Update:  I received a comment that this method isn’t to code, I haven’t checked my local code to verify but here is an affiliate link to a product called an outlet box extender that is definitely to code in all areas.

I just keep mismatched nuts in a little organizer in our shed.  You can even double them up if you need to.

Update: I am reading this post, now published, drinking my first cup of coffee and thinking, man, I didn’t even plan that little nut pun.  Geesh.  :)

screw outlet in with a nut adding depth

Easy peasy, right?!?!

screw outlet in with a nut adding depth

Get caught up on the entire 31 day series here.

31 things you need to know


  1. Nancy Carr says

    I may have to use this idea this week. Just had a backsplash put on the wall and I bought a new switch plate cover and was wondering about putting it on. Again — you are so good. Thank you.

  2. Sue says

    Oh thank you thank you thank you thank you! We have an outlet in the workout room that was set too far into the wall for the cover to attach. A nut! What a great idea!!! Cannot WAIT to put the cover on the exposed outlet now!!! Ahhhhh…. :)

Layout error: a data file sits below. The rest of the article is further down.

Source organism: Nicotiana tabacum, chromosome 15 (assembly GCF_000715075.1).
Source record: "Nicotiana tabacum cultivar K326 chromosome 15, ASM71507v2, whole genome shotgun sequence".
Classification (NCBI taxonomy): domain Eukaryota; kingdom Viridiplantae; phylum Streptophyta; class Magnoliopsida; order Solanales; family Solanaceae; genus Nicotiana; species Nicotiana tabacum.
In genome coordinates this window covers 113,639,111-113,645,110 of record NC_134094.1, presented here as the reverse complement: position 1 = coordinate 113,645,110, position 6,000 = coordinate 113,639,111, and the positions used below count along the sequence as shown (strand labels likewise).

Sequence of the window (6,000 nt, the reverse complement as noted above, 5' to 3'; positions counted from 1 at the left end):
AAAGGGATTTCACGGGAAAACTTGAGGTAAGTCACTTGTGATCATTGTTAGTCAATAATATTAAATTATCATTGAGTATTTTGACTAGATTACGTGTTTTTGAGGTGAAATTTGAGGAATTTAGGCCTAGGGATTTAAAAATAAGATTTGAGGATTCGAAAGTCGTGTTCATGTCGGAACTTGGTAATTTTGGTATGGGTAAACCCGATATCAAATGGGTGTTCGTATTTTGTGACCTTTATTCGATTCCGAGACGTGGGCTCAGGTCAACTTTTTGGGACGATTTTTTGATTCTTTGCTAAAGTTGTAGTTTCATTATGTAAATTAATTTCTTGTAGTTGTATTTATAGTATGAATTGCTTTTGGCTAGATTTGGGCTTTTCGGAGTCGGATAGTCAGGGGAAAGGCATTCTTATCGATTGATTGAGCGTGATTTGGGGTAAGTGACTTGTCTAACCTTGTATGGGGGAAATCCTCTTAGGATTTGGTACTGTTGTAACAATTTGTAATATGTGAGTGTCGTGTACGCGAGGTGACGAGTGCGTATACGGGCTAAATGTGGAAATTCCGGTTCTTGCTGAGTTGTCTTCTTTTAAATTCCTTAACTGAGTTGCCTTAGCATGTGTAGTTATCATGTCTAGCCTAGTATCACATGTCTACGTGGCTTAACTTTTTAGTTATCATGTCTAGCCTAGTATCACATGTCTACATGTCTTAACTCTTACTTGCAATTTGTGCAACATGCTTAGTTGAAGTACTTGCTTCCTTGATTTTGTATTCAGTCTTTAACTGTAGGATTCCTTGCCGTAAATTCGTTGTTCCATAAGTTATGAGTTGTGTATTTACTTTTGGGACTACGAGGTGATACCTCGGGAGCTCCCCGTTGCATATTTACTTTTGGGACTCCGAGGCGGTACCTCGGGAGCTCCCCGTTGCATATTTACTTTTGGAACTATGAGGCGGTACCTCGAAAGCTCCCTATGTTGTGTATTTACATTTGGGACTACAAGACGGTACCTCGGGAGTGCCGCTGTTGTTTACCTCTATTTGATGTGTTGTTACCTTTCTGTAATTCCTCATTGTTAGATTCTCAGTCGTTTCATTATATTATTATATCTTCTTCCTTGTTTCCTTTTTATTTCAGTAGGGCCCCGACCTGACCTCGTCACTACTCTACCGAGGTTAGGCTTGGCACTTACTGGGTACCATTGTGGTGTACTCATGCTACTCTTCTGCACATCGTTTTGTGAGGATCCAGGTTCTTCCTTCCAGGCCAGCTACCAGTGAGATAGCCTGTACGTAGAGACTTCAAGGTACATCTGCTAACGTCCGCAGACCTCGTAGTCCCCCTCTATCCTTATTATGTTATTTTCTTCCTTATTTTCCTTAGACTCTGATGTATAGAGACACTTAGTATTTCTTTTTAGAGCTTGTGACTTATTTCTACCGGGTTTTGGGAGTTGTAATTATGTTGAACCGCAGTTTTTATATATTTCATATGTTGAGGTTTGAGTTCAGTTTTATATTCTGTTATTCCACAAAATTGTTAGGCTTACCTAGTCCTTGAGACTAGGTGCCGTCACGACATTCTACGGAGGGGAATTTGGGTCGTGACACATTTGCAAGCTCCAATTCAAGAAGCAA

3. Wendy says

    I had this same problem and came up with this same solution only I’ve always had a concern in the back of my mind, wondering if it was safe. If you did it and wrote about it, that must mean you believe it is ok, and that makes me feel better. :)

    • says

      Hi Wendy!! We talked to our electrician about it and as long as the outlet is still in a box it’s good to go. We also wrap our outlets and switches with electrical tape inside each box, that’s something we saw the professionals do when the upgraded our electric service right after we moved in.

  4. Amy says

    I loved this easy fix! I was restoring a dresser yesterday, and this came to mind as a repair fix for a drawer that riding too low. I did the washer trick under the drawer glide and it stopped it from dragging on the drawer below it! Thanks so much for these awesome ideas… Can’t wait to read them all and tuck them away in my MacGyver mind!

  5. Mick says

    Hi Karah,